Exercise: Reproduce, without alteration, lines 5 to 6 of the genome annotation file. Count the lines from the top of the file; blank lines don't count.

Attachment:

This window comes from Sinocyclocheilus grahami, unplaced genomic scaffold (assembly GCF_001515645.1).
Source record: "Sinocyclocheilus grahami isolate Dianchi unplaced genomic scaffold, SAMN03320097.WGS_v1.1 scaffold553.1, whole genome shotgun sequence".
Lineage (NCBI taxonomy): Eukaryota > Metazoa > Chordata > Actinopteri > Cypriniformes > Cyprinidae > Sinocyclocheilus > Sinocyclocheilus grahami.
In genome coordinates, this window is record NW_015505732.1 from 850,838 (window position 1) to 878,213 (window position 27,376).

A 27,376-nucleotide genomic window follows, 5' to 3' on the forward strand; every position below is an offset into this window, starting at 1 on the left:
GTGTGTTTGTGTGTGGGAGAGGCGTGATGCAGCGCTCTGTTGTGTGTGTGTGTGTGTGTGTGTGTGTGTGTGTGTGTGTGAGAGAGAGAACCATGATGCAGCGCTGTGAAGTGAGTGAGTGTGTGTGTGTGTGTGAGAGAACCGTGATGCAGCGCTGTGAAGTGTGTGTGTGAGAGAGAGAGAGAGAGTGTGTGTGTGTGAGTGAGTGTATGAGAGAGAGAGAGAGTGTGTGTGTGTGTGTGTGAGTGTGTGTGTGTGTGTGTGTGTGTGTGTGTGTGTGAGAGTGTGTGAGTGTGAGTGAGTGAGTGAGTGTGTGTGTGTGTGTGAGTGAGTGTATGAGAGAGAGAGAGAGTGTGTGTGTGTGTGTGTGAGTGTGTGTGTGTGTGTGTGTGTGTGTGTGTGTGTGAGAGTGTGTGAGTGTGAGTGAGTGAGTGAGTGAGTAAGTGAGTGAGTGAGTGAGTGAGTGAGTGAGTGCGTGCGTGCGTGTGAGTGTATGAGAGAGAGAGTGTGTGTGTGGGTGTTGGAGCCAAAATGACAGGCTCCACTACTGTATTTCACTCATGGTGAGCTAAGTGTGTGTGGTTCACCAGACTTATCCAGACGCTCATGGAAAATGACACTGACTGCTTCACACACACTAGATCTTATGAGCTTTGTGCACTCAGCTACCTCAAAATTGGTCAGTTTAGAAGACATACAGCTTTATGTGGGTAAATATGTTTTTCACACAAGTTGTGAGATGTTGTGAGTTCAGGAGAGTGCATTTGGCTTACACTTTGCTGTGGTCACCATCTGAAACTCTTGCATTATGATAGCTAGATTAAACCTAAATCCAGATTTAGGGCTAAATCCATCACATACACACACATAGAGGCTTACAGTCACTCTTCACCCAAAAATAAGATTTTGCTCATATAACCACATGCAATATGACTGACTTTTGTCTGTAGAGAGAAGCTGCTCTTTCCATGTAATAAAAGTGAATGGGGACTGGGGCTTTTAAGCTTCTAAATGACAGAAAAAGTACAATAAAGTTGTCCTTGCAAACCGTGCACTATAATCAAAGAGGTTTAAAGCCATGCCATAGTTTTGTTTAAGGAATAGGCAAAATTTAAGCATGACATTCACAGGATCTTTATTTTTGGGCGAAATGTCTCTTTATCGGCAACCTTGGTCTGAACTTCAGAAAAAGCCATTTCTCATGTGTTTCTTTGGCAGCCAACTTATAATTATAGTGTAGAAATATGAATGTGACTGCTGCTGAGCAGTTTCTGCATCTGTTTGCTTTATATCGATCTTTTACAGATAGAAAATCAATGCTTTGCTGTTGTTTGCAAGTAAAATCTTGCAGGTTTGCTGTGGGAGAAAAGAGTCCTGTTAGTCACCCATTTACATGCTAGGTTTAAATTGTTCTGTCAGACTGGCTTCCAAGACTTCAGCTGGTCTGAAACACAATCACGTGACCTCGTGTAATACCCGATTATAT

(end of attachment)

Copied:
A 27,376-nucleotide genomic window follows, 5' to 3' on the forward strand; every position below is an offset into this window, starting at 1 on the left:
GTGTGTTTGTGTGTGGGAGAGGCGTGATGCAGCGCTCTGTTGTGTGTGTGTGTGTGTGTGTGTGTGTGTGTGTGTGTGTGAGAGAGAGAACCATGATGCAGCGCTGTGAAGTGAGTGAGTGTGTGTGTGTGTGTGAGAGAACCGTGATGCAGCGCTGTGAAGTGTGTGTGTGAGAGAGAGAGAGAGAGTGTGTGTGTGTGAGTGAGTGTATGAGAGAGAGAGAGAGTGTGTGTGTGTGTGTGTGAGTGTGTGTGTGTGTGTGTGTGTGTGTGTGTGTGTGAGAGTGTGTGAGTGTGAGTGAGTGAGTGAGTGTGTGTGTGTGTGTGAGTGAGTGTATGAGAGAGAGAGAGAGTGTGTGTGTGTGTGTGTGAGTGTGTGTGTGTGTGTGTGTGTGTGTGTGTGTGTGAGAGTGTGTGAGTGTGAGTGAGTGAGTGAGTGAGTAAGTGAGTGAGTGAGTGAGTGAGTGAGTGAGTGCGTGCGTGCGTGTGAGTGTATGAGAGAGAGAGTGTGTGTGTGGGTGTTGGAGCCAAAATGACAGGCTCCACTACTGTATTTCACTCATGGTGAGCTAAGTGTGTGTGGTTCACCAGACTTATCCAGACGCTCATGGAAAATGACACTGACTGCTTCACACACACTAGATCTTATGAGCTTTGTGCACTCAGCTACCTCAAAATTGGTCAGTTTAGAAGACATACAGCTTTATGTGGGTAAATATGTTTTTCACACAAGTTGTGAGATGTTGTGAGTTCAGGAGAGTGCATTTGGCTTACACTTTGCTGTGGTCACCATCTGAAACTCTTGCATTATGATAGCTAGATTAAACCTAAATCCAGATTTAGGGCTAAATCCATCACATACACACACATAGAGGCTTACAGTCACTCTTCACCCAAAAATAAGATTTTGCTCATATAACCACATGCAATATGACTGACTTTTGTCTGTAGAGAGAAGCTGCTCTTTCCATGTAATAAAAGTGAATGGGGACTGGGGCTTTTAAGCTTCTAAATGACAGAAAAAGTACAATAAAGTTGTCCTTGCAAACCGTGCACTATAATCAAAGAGGTTTAAAGCCATGCCATAGTTTTGTTTAAGGAATAGGCAAAATTTAAGCATGACATTCACAGGATCTTTATTTTTGGGCGAAATGTCTCTTTATCGGCAACCTTGGTCTGAACTTCAGAAAAAGCCATTTCTCATGTGTTTCTTTGGCAGCCAACTTATAATTATAGTGTAGAAATATGAATGTGACTGCTGCTGAGCAGTTTCTGCATCTGTTTGCTTTATATCGATCTTTTACAGATAGAAAATCAATGCTTTGCTGTTGTTTGCAAGTAAAATCTTGCAGGTTTGCTGTGGGAGAAAAGAGTCCTGTTAGTCACCCATTTACATGCTAGGTTTAAATTGTTCTGTCAGACTGGCTTCCAAGACTTCAGCTGGTCTGAAACACAATCACGTGACCTCGTGTAATACCCGATTATAT